Still feeling blue over Sunday's loss? So is The Boston Globe's Dan Shaughnessy. He can't resist so he gives you some of the story lines that would have played out, should the Pats have won and advanced to the Super Bowl.
Mike Reiss of The Boston Globe reports on the Patriots need for depth at the linebacker position. With a Super Bowl berth on the line, the Patriots considered their defensive options and decided they needed more speed on the field at inside linebacker. So they turned to Eric Alexander in last Sunday's AFC Championship game. A standout special teamer, it was his first career start.
Bob Holer of The Boston Globe offers a piece on former Patriots offensive coordinator Charlie Weis, now the HC at Notre Dame. He nearly died undergoing gastric bypass surgery in 2002, and will go to court next month in a medical malpractice suit against two Mass. General physicians.
Boston Herald writer John Tomase reports that the Patriots will need to bolster their offense before the start of next season. Tomase takes a position-by-position look at what they have and what they'll need.
John Tomase of the* Boston Herald* explains that beating the Chargers left the Patriots thinking they were a team of destiny. "When we won that game, we had something special going," cornerback Ellis Hobbs said. "That's what (coach) Bill (Belichick) told us. We had something special going." Also included are notes.
The Boston Herald's Gerry Callahan discusses a few players that you may not know, including Alexander and safeties Rashad Baker and Artrell Hawkins. Callahan blames the Pats patchwork defense for Sunday's loss to the Colts.
Michael Felger of the Boston Herald reports that coach Bill Belichick must be a genius to accomplish as much as he did this year with a patchwork defense. "Had we told you before the season that the Pats would go into the second half of that game at the RCA Dome with a defensive lineup featuring Alexander, Mike Wright, Tully Banta-Cain, Ray Mickens, Hawkins and Baker, you'd have told us we must be mistaken. Surely, that must be the lineup for the Pats third preseason game, not their third playoff contest," writes Felger. He offers his thoughts on what the Pats have and what they'll need.
Alan Lupo offers an Op-Ed piece in the Boston Herald, challenging you to remember what's really heartbreaking. It's not football, says Lupo. "If somebody in your neighborhood or family is being sent back to Iraq for the second or third time, that's heartbreaking," he writes.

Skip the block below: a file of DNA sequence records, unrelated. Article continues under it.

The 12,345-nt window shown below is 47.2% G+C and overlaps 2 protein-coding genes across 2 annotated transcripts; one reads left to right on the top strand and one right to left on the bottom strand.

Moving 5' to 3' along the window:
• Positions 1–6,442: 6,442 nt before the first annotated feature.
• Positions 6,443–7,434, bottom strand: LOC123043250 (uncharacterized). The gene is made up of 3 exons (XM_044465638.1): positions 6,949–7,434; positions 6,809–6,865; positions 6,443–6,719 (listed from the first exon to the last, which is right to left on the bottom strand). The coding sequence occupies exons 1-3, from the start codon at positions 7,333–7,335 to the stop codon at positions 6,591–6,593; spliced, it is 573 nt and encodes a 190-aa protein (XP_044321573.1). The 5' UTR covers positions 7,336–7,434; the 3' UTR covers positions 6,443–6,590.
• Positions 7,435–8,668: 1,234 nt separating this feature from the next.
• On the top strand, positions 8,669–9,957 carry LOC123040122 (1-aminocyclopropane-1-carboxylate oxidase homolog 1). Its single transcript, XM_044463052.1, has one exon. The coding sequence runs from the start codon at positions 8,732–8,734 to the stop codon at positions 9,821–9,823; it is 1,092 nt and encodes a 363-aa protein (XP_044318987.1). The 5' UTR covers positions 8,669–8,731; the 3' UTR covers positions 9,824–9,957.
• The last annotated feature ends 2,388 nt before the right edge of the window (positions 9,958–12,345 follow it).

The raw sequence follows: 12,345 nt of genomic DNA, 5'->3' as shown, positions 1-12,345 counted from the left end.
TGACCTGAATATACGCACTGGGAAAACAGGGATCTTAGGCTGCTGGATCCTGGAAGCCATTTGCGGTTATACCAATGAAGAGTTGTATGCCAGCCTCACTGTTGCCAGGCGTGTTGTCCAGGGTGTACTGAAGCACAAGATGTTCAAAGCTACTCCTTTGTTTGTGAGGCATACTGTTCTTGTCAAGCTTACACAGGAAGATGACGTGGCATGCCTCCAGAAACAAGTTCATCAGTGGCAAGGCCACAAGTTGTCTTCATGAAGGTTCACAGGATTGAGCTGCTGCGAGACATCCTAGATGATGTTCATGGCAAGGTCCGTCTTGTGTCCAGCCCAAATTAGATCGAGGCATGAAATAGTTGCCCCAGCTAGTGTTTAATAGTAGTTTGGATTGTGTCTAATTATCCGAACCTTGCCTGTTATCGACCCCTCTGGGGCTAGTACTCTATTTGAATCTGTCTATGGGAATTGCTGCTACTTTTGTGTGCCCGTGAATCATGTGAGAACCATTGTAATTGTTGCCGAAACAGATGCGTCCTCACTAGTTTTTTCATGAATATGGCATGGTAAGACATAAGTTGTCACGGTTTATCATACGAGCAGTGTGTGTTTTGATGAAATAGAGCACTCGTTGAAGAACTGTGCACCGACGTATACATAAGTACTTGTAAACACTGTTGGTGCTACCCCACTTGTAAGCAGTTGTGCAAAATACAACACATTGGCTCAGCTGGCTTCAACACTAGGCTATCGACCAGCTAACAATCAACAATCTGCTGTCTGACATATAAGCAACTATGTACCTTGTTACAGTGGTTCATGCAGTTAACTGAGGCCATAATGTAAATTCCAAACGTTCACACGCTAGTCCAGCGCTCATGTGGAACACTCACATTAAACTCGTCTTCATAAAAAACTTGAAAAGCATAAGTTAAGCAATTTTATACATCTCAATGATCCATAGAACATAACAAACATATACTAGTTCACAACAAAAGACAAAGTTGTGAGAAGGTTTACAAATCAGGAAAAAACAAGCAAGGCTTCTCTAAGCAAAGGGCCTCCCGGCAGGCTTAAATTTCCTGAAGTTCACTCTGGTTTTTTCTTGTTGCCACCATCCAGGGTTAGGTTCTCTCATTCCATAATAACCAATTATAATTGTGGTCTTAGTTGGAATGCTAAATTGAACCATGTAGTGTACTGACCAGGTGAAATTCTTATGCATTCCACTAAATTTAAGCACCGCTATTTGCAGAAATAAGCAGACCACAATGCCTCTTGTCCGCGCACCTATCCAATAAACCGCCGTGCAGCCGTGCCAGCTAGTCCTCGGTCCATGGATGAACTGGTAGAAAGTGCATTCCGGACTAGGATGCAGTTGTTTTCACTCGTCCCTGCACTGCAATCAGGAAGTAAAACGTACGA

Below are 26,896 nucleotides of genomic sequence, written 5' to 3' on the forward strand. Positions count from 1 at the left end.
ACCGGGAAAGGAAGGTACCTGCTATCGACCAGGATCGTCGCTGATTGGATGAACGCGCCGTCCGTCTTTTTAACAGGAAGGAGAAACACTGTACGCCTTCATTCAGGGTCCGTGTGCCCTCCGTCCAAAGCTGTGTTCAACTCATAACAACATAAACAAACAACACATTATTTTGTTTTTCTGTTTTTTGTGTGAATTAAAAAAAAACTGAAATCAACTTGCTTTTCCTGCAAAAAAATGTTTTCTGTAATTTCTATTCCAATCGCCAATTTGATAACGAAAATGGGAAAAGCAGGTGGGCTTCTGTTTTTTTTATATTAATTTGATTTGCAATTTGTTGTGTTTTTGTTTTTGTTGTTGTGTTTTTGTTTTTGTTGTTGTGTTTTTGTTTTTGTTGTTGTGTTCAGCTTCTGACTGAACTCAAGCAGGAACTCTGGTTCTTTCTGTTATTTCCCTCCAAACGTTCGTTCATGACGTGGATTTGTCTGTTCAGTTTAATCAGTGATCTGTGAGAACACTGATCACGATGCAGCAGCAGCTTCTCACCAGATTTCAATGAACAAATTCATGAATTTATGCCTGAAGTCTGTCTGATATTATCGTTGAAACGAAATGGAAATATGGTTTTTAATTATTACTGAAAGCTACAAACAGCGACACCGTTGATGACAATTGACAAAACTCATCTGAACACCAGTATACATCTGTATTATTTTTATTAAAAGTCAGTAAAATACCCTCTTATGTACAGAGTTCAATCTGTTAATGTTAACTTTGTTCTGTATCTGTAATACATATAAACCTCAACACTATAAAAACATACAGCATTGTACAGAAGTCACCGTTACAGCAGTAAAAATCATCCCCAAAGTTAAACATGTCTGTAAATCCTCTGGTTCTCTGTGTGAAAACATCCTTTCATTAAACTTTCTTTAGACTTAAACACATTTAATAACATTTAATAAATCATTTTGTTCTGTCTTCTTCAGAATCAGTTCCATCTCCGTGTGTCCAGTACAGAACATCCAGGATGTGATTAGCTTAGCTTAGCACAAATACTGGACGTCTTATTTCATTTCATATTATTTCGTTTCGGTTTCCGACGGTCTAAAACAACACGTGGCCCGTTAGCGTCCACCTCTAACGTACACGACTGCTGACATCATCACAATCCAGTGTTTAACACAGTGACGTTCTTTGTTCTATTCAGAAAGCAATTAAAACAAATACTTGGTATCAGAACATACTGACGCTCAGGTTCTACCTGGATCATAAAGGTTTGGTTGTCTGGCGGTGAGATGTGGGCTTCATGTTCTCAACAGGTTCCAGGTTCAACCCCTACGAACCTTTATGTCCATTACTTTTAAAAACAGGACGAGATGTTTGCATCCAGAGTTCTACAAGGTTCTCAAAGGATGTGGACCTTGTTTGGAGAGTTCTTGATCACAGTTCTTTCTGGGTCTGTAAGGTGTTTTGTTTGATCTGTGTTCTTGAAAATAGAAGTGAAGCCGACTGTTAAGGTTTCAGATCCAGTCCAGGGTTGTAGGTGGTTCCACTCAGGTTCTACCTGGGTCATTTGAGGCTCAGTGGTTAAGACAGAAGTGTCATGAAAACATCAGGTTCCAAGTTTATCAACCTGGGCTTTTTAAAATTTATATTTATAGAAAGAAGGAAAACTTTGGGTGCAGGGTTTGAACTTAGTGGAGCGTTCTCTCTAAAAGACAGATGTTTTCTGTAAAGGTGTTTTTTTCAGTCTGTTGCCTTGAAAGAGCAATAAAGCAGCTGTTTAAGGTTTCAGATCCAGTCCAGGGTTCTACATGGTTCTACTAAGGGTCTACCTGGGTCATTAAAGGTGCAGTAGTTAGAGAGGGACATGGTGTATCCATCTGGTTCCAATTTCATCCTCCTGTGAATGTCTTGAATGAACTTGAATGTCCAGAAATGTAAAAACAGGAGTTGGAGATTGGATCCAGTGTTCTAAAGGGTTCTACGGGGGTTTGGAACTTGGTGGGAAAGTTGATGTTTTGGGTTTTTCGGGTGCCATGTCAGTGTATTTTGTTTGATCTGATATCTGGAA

Shalise Manza Young of The Providence Journal explains that the face of the Patriots is bound to change. "One of the amazing things about New England's run since the turn of the millennium has been Belichick's and Scott Pioli's ability to keep things going despite a high rate of turnover. Only 10 players on the roster this morning were there the day the team won its first Super Bowl title on Feb. 3, 2002, yet they were arguably one play away from getting back to the big game on Sunday," she pens.
*The Providence Journal* reports that the Pats-Colts game drew a record 46.7 million viewers on CBS, becoming the most-watch American Football Conference championship game in 21 years.
Alan Greenberg of the Hartford Courant reports on free agent cornerback Asante Samuel. Samuel, a fourth-round pick out of Central Florida in 2003, had his best season in 2006, a season that Belichick acknowledged was "great, outstanding." He tied for the NFL lead in interceptions (10) in the regular season. He added two more in the postseason, returning both for touchdowns.
Eric McHugh of The Patriot Ledger remains optimistic, despite the loss. "To the extent that we can be certain about anything in the topsy-turvy NFL, we can be certain of this: The Patriots as a team aren't going anywhere," he writes. McHugh explains that the future is still bright for these Patriots, even though it's too soon to look past the Colts.
The Patriot Ledger's Eric McHugh reports that the last official word on Belichick's contract came in 2003 when the team announced he had signed an extension that would carry through the 2006 season. Despite the grind, Belichick, 54, said he is not headed for coaching burnout, even though he just completed his 32nd consecutive NFL season. "I'm here," he said recently.
Albert Breer of The MetroWest Daily News reports that Sunday's loss to the Colts "wasn't about the X's and O's. It was the Jimmys and Joes." Breer offers his thoughts on what will remedy the team's ailments.
Mark Farinella of The Sun Chronicle reports on the retirement of former Patriots HC Bill Parcells. Farinella isn't entirely convinced the Tuna will stay retired after leaving the Cowboys.
Don't forget to check out USA Today's Inside Slant on the Patriots, updated yesterday.